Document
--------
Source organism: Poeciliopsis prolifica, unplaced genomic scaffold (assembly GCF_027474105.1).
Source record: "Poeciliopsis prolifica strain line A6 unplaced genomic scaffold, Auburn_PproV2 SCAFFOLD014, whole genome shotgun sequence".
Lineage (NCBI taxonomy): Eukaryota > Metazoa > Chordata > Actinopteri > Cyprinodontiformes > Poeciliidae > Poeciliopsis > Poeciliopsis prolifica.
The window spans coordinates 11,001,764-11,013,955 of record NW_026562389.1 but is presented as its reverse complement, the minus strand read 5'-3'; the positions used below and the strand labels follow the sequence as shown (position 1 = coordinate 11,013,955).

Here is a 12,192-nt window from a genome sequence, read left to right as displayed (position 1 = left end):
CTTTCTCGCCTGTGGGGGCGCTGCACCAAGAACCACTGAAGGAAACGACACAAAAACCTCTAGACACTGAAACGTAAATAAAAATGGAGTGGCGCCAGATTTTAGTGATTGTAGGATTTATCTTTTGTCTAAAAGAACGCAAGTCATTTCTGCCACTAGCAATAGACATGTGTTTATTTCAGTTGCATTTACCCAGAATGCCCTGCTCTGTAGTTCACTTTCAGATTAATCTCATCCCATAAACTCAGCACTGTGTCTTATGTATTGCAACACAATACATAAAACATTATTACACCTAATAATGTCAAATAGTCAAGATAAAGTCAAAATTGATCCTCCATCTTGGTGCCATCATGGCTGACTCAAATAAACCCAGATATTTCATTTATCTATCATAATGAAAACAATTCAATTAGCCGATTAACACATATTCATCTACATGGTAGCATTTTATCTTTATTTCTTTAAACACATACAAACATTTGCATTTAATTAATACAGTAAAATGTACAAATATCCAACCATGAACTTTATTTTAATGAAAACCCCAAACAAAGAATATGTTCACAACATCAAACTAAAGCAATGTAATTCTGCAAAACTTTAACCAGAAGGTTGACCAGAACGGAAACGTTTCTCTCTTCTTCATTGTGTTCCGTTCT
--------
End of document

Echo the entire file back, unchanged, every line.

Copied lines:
Source organism: Poeciliopsis prolifica, unplaced genomic scaffold (assembly GCF_027474105.1).
Source record: "Poeciliopsis prolifica strain line A6 unplaced genomic scaffold, Auburn_PproV2 SCAFFOLD014, whole genome shotgun sequence".
Lineage (NCBI taxonomy): Eukaryota > Metazoa > Chordata > Actinopteri > Cyprinodontiformes > Poeciliidae > Poeciliopsis > Poeciliopsis prolifica.
The window spans coordinates 11,001,764-11,013,955 of record NW_026562389.1 but is presented as its reverse complement, the minus strand read 5'-3'; the positions used below and the strand labels follow the sequence as shown (position 1 = coordinate 11,013,955).

Here is a 12,192-nt window from a genome sequence, read left to right as displayed (position 1 = left end):
CTTTCTCGCCTGTGGGGGCGCTGCACCAAGAACCACTGAAGGAAACGACACAAAAACCTCTAGACACTGAAACGTAAATAAAAATGGAGTGGCGCCAGATTTTAGTGATTGTAGGATTTATCTTTTGTCTAAAAGAACGCAAGTCATTTCTGCCACTAGCAATAGACATGTGTTTATTTCAGTTGCATTTACCCAGAATGCCCTGCTCTGTAGTTCACTTTCAGATTAATCTCATCCCATAAACTCAGCACTGTGTCTTATGTATTGCAACACAATACATAAAACATTATTACACCTAATAATGTCAAATAGTCAAGATAAAGTCAAAATTGATCCTCCATCTTGGTGCCATCATGGCTGACTCAAATAAACCCAGATATTTCATTTATCTATCATAATGAAAACAATTCAATTAGCCGATTAACACATATTCATCTACATGGTAGCATTTTATCTTTATTTCTTTAAACACATACAAACATTTGCATTTAATTAATACAGTAAAATGTACAAATATCCAACCATGAACTTTATTTTAATGAAAACCCCAAACAAAGAATATGTTCACAACATCAAACTAAAGCAATGTAATTCTGCAAAACTTTAACCAGAAGGTTGACCAGAACGGAAACGTTTCTCTCTTCTTCATTGTGTTCCGTTCT